As many English teachers in China can attest, not all Chinese students learning the language have proper English names. It seems that many Chinese people in their quest to find a unique name fail to come up with a suitable alias, and have settled on something comical instead.
Sensing an opportunity, US expat Lindsay Jernigan has set up a service that will help students find a more appropriate name. Jernigan and her team launched their website last week in an effort to rid China of these farcical monikers. Best English Name is self-described as “China’s only resource for English names created by a Westerner and native English speaker.”
Written mostly in Chinese with some English, users of the website are able to search through a database of hundreds of more conventional names. The site provides an outline of the basics of naming conventions, and even provides a quiz that can suggest suitable names for a user based on the results of the user’s hobbies and preferences.
In an exclusive interview with The Nanfang, Jernigan explains that her site doesn’t try to convince Chinese people to adopt an English name, but that if they choose to do so, they should at least choose an appropriate one.
Learning English is not just limited to terminology and vocabulary, but also about understanding Western culture; and adopting an English name doesn’t necessarily signify the assimilation into a foreign culture. Jernigan found that many users request a name that reflects some part of their Chinese name or culture. “For example, a lot of our clients ask for a certain of the five elements to be reflected in his or her English name,” Jernigan said. “At first I was a bit confused, but now we welcome this fusion of both naming cultures. It’s cool to see our users wanting to carry their Chinese naming culture into their English name.”
And if native English speakers like to complain about the proliferation of bad English names used by Chinese, they only have themselves to blame for being too well-mannered to say anything. “The problem we found is that Chinese weren’t necessarily learning the impact of an inappropriate English name,” said Jernigan. “Westerners weren’t ever really speaking up when they came across a strange name, even if it was really hurting that person’s reputation or daily interactions.”
But the phenomenon of “bad English names for Chinese” can’t just be blamed upon Westerners who are too polite to correct someone during an introduction. The use of English names is a long-held practice by Chinese, but as Jernigan points out, there’s a difference between the way Chinese people use names, with some English names used for Chinese and others for Westerners.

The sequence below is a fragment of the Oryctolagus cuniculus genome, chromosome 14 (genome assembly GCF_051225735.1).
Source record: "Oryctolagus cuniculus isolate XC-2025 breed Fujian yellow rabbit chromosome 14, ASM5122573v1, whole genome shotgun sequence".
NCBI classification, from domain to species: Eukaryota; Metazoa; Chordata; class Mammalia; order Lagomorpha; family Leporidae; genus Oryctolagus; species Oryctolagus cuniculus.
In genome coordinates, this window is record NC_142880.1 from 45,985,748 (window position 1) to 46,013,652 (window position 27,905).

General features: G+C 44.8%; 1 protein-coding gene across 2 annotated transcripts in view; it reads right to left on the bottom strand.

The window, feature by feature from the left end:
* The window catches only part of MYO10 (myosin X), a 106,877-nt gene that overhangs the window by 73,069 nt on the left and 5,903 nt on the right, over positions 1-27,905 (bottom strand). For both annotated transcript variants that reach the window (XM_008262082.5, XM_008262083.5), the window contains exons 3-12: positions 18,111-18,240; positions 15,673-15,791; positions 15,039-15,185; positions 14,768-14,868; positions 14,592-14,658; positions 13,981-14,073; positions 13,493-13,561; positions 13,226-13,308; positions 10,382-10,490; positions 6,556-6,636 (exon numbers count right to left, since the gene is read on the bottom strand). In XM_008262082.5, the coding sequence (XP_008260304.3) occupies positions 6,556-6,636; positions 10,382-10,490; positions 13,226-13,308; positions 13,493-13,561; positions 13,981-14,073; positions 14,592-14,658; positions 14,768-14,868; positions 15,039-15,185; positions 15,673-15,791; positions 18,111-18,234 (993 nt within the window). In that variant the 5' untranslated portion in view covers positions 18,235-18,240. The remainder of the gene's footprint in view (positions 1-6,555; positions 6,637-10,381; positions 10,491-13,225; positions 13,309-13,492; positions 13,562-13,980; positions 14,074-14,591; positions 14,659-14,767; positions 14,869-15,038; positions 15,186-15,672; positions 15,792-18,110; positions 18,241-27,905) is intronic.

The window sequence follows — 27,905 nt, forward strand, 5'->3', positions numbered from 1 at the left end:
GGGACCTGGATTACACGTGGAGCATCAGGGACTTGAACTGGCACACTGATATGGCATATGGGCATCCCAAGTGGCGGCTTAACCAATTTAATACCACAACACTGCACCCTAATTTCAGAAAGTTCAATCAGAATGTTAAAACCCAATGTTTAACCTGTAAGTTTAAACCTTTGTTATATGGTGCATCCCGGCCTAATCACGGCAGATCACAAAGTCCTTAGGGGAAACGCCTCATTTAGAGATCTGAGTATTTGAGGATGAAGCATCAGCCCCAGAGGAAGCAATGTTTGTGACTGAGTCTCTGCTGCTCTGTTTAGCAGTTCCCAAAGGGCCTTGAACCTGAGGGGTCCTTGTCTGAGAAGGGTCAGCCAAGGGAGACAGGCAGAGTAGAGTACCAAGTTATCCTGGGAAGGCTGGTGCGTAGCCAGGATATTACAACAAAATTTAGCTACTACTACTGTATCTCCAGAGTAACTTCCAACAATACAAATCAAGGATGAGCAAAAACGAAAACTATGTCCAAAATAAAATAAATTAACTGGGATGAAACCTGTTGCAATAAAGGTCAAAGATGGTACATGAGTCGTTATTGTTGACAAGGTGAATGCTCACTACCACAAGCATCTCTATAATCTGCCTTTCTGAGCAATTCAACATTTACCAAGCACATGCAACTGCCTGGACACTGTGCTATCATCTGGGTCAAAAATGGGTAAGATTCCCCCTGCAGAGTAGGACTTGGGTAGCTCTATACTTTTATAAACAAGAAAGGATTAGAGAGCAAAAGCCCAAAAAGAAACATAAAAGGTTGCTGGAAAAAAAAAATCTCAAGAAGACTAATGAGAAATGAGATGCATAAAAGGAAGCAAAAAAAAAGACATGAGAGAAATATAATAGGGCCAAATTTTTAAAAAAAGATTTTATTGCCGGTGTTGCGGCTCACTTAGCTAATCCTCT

Jernigan describes “a strange and almost inexplicable divide” between Chinese co-workers at her last job that used an English name, or those that went by their Chinese name. Those that went with an English name chose examples that could be easily pronounced by other Chinese, but lacked Western sensibility, like “Apple”, “Yoyo”, or “Cherry”, showing that Chinese have different English names for different situations, and many will use several different English names throughout their lives. “We have definitely found that there is a difference between clients picking a name for use in China and those picking a name for use abroad. The latter will sometimes ask for longer names,” Jernigan said.
As for how she came to be qualified as a professional name giver, Jernigan points to the considerable market research she completed in preparation for launching her site to better understand her clientele and compiled a large database as a result. And as a competitive advantage over other Chinese based online resources that were “completely wrong or misleading”, Jernigan says being a foreigner is attractive to her customers, just as is advertised in Best English Name’s press release. “I think that I provide an ‘industry expertise’ just by the nature of being a foreigner who has lived in the US and UK, that it would be hard for a non-foreigner to also provide,” said Jernigan.
As for what kind of names you can expect from these naming experts, a quick look on the site suggests names for males include Davis, Max, Eli, and Riley while Elody, Ava, Jolie, and Ellie are some of the recommended names for females. “We try to stay with names that are widely accepted and that do not have really strong ethnic connotations,” Jernigan said.
Jernigan has come across numerous bad English names before, and being exposed to so many provided the inspiration for her to start the website. Jernigan’s biggest pet peeves are the names “Sapphire”, “Candy”, and “Cherry” because they are “stripper names”. “These could be the names of really smart and capable young women – but most Westerners would have a hard time moving past the name. This is one of the big reasons I started the site in the first place,” said Jernigan, adding that Bones, Mars, and Chevrolet are some more terrible examples.
The most common user of the site is a 20 year-old female who is hoping to live or study abroad. Her usual request for an English name is one that is unique, not too hard to say, and starts with the same letter as her Chinese name.
Personalized one-on-one service is available to users looking for help to find a good English name. A payment of RMB 120 will get you 30 minutes with Jernigan or a member of her team, while RMB 200 will pay for a full hour’s worth of consultation.